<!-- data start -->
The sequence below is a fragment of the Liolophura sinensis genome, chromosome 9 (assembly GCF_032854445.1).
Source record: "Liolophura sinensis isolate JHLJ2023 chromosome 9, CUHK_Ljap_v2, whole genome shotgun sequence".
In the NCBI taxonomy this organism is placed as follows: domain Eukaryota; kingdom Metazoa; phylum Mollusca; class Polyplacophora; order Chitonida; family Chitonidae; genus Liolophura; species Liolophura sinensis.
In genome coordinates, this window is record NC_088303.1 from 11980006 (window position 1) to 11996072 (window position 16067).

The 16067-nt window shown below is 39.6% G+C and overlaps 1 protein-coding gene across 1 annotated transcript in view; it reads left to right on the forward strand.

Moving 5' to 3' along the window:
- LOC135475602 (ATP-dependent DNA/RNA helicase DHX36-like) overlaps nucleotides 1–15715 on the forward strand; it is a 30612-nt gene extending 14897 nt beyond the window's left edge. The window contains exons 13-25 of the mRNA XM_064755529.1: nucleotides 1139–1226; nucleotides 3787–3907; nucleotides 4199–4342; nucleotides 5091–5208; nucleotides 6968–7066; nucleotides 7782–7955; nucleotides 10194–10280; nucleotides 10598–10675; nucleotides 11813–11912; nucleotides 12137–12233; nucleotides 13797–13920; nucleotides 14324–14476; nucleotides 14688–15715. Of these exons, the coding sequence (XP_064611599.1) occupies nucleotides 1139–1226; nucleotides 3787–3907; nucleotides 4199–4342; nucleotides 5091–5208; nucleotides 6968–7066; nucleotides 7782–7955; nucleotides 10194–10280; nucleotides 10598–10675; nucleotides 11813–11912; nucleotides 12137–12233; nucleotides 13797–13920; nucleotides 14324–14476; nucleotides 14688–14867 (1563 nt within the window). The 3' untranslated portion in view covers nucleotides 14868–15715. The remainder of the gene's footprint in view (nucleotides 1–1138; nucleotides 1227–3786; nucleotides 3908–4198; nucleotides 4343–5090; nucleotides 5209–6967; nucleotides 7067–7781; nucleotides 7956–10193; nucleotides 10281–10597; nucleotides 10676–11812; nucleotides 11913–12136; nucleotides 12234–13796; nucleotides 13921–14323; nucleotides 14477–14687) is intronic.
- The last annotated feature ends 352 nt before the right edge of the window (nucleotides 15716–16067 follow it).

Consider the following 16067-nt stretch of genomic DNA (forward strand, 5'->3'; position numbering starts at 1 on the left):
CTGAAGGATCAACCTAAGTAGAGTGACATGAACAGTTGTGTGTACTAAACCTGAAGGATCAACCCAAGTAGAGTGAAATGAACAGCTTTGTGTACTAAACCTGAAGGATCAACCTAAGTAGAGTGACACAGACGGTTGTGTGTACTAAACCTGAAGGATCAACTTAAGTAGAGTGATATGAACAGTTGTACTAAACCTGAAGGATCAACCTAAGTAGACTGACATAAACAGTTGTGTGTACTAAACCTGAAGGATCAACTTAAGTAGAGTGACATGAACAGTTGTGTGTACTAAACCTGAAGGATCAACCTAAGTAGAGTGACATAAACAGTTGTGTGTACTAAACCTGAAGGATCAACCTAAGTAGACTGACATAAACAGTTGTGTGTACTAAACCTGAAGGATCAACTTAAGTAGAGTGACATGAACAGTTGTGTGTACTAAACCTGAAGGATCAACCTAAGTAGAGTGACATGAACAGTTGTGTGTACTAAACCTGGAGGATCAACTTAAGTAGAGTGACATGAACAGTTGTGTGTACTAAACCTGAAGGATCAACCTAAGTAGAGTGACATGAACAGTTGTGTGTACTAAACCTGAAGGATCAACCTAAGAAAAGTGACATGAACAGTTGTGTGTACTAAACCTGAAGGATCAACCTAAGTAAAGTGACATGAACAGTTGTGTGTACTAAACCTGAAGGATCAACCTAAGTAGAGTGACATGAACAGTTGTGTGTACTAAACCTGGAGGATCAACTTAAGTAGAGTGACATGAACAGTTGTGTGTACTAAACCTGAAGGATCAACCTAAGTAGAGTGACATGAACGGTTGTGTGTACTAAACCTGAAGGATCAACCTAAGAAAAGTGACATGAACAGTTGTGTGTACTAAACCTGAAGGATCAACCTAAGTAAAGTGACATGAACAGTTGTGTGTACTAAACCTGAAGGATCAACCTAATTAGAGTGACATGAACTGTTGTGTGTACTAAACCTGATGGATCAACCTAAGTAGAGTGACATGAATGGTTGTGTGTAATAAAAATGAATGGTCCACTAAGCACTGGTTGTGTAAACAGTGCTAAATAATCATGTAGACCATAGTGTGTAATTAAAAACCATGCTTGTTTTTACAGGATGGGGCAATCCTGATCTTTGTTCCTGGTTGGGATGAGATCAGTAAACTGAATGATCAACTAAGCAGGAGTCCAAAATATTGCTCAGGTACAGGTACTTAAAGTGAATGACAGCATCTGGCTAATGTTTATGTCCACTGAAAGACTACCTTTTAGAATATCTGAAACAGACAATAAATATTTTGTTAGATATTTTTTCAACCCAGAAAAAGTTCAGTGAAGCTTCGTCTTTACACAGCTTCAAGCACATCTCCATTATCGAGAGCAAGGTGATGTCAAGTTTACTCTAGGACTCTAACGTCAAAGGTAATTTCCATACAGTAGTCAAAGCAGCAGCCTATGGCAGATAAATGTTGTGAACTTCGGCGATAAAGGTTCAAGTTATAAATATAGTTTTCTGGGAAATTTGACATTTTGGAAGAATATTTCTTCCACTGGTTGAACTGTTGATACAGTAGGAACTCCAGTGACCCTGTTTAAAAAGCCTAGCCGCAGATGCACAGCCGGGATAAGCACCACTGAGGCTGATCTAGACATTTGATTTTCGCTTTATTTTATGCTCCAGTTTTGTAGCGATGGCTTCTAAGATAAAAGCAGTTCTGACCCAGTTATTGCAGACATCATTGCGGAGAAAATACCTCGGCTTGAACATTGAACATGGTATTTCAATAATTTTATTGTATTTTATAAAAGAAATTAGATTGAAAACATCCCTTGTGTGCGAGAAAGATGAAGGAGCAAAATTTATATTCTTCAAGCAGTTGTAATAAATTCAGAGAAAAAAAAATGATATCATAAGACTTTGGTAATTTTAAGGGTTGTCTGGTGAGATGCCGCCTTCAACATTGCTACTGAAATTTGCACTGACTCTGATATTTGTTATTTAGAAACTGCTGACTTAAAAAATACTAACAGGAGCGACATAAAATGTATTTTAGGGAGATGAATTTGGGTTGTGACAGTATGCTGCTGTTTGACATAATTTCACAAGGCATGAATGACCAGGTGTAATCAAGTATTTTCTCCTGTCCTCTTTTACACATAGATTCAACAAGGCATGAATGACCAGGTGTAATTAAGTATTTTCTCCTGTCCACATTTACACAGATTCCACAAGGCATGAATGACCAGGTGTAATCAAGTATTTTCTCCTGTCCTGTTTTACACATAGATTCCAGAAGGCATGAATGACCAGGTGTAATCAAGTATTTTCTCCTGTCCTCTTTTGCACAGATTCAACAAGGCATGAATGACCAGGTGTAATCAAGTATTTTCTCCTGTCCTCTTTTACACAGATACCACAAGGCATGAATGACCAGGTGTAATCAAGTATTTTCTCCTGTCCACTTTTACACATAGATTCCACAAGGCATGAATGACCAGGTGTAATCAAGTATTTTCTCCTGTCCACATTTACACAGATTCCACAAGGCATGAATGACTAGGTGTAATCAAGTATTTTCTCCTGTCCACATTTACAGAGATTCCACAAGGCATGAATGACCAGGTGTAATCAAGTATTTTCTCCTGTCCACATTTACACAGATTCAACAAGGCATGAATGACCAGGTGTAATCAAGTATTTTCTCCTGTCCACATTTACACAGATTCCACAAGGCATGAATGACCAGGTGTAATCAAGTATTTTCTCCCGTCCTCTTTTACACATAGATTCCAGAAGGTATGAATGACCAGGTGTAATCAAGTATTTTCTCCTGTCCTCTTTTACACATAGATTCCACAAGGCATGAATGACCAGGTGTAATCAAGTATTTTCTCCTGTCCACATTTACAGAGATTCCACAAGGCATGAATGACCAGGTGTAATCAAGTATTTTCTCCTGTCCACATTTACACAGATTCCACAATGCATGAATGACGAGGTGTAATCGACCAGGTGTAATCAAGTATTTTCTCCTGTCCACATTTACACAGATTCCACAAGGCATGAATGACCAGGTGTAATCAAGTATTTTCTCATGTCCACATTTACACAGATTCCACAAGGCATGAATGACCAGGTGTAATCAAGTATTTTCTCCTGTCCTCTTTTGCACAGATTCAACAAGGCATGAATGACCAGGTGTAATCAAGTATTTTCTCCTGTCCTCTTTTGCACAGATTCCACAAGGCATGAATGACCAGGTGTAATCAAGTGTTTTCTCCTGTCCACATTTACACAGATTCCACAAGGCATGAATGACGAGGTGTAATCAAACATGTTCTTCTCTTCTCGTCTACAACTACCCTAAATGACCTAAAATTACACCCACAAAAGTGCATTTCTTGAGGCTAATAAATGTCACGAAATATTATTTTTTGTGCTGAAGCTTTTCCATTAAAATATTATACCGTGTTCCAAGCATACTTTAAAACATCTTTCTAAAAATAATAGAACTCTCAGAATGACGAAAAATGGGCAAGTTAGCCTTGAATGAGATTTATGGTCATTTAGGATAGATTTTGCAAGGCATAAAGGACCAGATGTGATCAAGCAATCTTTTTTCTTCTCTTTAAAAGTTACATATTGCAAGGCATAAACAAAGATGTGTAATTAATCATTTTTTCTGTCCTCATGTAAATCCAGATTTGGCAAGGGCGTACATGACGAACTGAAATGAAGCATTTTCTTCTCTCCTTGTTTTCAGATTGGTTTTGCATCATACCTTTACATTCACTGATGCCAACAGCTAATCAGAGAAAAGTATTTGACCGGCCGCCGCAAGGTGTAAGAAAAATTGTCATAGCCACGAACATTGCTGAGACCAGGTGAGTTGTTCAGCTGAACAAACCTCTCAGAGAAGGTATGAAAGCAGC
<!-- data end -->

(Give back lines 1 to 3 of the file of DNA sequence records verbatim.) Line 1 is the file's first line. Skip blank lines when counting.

The sequence below is a fragment of the Liolophura sinensis genome, chromosome 9 (assembly GCF_032854445.1).
Source record: "Liolophura sinensis isolate JHLJ2023 chromosome 9, CUHK_Ljap_v2, whole genome shotgun sequence".
In the NCBI taxonomy this organism is placed as follows: domain Eukaryota; kingdom Metazoa; phylum Mollusca; class Polyplacophora; order Chitonida; family Chitonidae; genus Liolophura; species Liolophura sinensis.